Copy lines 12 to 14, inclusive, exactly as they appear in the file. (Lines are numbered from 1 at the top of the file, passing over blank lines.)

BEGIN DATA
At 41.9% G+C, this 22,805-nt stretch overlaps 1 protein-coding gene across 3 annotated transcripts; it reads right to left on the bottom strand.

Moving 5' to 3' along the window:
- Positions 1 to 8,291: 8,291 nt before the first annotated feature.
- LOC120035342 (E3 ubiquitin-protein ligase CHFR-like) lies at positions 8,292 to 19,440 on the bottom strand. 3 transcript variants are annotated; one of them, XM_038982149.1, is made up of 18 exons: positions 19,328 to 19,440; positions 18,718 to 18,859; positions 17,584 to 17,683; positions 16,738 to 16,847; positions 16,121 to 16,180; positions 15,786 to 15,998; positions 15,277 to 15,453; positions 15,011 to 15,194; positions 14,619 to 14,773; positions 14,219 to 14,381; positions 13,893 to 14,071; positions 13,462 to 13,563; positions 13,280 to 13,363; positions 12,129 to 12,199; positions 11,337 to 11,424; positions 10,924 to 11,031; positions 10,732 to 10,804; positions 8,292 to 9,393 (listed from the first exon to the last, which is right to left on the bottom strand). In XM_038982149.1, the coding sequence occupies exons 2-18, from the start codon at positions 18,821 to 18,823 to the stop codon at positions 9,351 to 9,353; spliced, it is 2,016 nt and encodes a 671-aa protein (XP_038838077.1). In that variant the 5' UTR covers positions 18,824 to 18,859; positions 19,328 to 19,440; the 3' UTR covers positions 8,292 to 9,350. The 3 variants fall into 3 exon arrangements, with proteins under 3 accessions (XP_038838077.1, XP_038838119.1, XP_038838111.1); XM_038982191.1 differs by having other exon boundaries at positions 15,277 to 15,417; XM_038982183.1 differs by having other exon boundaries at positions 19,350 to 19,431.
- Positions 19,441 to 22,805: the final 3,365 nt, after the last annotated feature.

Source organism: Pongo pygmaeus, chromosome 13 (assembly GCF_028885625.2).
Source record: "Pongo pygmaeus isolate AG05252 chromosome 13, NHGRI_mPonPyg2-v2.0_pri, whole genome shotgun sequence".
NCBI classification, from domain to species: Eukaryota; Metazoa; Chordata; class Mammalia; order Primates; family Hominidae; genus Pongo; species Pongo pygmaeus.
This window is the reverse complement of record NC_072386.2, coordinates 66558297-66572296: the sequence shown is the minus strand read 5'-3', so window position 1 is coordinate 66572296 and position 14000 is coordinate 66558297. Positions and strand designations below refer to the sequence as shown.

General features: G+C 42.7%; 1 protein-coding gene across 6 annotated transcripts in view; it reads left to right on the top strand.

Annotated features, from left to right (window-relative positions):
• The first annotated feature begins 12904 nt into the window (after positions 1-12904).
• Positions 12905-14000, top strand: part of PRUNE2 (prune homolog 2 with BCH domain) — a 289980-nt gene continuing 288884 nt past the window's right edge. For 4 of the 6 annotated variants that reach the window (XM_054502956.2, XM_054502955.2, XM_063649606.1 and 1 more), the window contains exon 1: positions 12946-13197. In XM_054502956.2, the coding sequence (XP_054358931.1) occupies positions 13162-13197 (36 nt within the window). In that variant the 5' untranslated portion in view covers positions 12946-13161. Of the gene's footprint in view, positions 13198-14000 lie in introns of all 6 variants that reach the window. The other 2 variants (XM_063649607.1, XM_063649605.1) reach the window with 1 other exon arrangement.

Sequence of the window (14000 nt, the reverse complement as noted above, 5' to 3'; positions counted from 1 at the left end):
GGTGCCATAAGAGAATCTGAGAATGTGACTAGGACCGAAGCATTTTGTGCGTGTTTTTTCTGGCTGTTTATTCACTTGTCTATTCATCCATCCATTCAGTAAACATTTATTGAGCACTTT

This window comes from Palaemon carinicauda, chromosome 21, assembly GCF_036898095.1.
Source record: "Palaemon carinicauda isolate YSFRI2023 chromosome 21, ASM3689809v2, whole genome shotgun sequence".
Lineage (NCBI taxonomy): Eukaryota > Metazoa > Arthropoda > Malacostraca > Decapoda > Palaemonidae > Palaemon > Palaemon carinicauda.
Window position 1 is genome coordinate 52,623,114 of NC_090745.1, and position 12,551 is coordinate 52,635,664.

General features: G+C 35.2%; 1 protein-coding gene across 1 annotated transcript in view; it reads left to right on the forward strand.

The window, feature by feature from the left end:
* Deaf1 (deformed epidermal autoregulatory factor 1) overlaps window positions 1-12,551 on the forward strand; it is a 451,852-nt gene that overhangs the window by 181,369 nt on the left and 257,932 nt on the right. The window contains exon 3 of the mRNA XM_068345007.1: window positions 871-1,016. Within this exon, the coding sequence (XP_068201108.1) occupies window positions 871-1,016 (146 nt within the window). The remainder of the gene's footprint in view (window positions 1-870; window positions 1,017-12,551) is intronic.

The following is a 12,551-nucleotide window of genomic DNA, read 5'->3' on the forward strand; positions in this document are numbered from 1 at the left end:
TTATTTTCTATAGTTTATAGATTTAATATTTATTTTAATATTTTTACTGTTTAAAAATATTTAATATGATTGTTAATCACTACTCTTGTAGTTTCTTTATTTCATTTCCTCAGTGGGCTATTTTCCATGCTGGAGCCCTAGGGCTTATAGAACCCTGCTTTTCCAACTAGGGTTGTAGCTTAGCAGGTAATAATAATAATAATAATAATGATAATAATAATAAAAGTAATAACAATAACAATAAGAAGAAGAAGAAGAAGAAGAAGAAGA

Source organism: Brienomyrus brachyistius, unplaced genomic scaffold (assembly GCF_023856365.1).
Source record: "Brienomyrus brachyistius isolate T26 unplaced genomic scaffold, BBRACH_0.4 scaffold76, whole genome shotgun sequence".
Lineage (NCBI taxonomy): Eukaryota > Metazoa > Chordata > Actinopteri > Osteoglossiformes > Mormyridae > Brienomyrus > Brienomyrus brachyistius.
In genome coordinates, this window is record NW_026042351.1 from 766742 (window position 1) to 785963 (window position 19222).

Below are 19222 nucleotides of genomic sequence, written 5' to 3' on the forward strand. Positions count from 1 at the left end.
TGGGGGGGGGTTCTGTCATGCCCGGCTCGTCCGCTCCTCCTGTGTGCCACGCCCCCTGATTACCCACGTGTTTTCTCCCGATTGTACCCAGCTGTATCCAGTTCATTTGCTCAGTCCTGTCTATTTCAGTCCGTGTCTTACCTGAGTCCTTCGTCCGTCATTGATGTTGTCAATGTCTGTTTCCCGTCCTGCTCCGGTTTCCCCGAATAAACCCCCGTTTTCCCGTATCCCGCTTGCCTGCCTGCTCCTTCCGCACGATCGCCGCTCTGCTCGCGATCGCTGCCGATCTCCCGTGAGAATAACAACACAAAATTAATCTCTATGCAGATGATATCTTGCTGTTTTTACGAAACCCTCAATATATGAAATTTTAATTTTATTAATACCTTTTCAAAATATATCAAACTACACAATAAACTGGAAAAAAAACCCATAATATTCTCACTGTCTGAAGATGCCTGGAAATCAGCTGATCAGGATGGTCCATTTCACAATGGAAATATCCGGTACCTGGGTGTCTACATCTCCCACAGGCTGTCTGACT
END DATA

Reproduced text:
• The first annotated feature begins 12904 nt into the window (after positions 1-12904).
• Positions 12905-14000, top strand: part of PRUNE2 (prune homolog 2 with BCH domain) — a 289980-nt gene continuing 288884 nt past the window's right edge. For 4 of the 6 annotated variants that reach the window (XM_054502956.2, XM_054502955.2, XM_063649606.1 and 1 more), the window contains exon 1: positions 12946-13197. In XM_054502956.2, the coding sequence (XP_054358931.1) occupies positions 13162-13197 (36 nt within the window). In that variant the 5' untranslated portion in view covers positions 12946-13161. Of the gene's footprint in view, positions 13198-14000 lie in introns of all 6 variants that reach the window. The other 2 variants (XM_063649607.1, XM_063649605.1) reach the window with 1 other exon arrangement.

Sequence of the window (14000 nt, the reverse complement as noted above, 5' to 3'; positions counted from 1 at the left end):